Nearly half of Inland Empire struggles to pay bills

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Almost half of households in the Inland Empire can’t afford usual expenses and about a third had trouble paying an energy bill in the last year, according to a Census Bureau survey.

Among the 15 largest US metro areas, the area comprising Riverside and San Bernardino counties had the highest share of respondents facing key measures of financial stress. In addition, one in seven said there was sometimes or often not enough to eat at home in the previous seven days, the latest Census household pulse survey shows.

The warehousing-industry hub that boomed during the pandemic but has been showing signs of slowdown more recently. The metro area’s unemployment rate has jumped in the past two years to 5.5%, above the national average, and inflation there is also higher than the country’s average.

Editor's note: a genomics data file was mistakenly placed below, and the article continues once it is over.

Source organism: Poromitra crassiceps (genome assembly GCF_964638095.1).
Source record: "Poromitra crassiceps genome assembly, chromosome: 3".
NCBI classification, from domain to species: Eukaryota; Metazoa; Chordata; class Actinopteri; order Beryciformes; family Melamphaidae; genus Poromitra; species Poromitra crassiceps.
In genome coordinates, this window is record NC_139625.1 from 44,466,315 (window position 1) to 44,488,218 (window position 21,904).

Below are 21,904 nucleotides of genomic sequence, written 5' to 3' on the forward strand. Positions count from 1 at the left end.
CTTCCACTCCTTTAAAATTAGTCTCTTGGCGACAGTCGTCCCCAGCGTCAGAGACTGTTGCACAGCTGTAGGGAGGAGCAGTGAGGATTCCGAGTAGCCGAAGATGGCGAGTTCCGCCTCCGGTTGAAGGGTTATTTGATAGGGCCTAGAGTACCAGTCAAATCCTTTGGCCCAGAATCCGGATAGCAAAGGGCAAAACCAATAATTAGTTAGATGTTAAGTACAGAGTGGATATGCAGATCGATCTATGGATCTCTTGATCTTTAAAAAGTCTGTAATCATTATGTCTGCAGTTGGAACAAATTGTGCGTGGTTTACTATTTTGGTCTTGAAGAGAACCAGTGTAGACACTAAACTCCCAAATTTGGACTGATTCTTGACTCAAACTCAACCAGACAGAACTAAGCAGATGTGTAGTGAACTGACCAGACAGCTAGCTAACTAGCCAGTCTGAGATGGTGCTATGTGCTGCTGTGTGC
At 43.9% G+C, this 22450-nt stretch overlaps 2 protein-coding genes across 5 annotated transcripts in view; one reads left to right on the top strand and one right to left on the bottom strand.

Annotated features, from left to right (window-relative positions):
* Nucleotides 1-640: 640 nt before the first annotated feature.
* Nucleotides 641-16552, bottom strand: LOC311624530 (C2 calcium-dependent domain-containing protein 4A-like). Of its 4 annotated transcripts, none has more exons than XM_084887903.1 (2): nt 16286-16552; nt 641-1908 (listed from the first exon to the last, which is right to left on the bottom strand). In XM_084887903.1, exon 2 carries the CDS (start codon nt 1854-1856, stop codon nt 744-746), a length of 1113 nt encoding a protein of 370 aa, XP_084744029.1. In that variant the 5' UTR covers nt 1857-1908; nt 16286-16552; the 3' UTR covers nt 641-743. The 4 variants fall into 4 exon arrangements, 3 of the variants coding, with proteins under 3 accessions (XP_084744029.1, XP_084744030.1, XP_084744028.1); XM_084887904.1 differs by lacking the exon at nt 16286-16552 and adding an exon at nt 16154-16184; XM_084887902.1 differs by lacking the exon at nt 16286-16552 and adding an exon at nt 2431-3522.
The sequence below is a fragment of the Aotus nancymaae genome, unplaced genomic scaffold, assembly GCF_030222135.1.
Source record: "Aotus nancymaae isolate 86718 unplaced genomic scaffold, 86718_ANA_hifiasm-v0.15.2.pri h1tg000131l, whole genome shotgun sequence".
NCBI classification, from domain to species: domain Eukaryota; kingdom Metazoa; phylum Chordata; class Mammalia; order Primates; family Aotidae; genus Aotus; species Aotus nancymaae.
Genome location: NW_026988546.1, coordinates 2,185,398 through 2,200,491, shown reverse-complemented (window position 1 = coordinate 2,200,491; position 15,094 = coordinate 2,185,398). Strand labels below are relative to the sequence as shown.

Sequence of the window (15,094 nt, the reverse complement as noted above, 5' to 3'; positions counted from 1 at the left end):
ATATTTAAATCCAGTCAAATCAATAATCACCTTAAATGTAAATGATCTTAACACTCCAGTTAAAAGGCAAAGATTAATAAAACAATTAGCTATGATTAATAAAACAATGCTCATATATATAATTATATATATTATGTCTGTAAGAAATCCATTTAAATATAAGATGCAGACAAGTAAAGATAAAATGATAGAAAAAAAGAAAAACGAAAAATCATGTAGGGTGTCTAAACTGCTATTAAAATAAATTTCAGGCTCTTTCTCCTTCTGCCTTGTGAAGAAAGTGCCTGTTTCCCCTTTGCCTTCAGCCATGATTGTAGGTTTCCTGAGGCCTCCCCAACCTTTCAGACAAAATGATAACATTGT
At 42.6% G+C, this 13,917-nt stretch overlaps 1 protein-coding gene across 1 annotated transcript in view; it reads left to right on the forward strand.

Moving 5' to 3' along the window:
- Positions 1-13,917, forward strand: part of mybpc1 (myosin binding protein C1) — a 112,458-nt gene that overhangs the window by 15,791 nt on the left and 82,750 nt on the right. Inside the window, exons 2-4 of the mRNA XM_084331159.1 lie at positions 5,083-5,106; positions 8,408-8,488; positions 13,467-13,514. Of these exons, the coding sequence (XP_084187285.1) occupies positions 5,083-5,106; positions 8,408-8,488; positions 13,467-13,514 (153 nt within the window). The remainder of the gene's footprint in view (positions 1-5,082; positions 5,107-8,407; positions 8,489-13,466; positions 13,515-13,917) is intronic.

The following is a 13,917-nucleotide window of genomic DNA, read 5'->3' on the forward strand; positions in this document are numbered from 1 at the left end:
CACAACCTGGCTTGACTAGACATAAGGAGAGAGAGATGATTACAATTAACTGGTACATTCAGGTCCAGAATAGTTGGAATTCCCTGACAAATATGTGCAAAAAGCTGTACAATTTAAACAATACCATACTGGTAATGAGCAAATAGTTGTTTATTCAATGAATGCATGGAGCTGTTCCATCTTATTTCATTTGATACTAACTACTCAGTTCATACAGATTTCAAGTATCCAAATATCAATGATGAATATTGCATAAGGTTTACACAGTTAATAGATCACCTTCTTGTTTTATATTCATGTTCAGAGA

The Census Bureau began the survey at the onset of the Covid-19 pandemic to provide policymakers with near real-time data on how Americans are doing. It includes measures of extreme poverty, such as whether respondents and their families are having trouble everyday bills, as well as employment, housing and wellbeing.

The picture is mixed across California. More than 85% of adults in San Francisco didn’t have an issue paying their energy bill, but more than a quarter said Los Angeles households couldn’t pay an energy bill in full during the previous year.

Other measures show food scarcity was the worst in Houston, a metropolitan area that also ranked high on other measures of poverty in the survey, which was conducted March 5 to April 1 and had about 70,000 respondents. By contrast, the share of people facing financial stress in Boston, Seattle and Washington, DC, was lower than the US overall.

Nationwide, 23.3% of the adult population live in households that struggled to pay an energy bill, and more than one-third of adults said it had been somewhat or very difficult to pay for usual household expenses in the last seven days.

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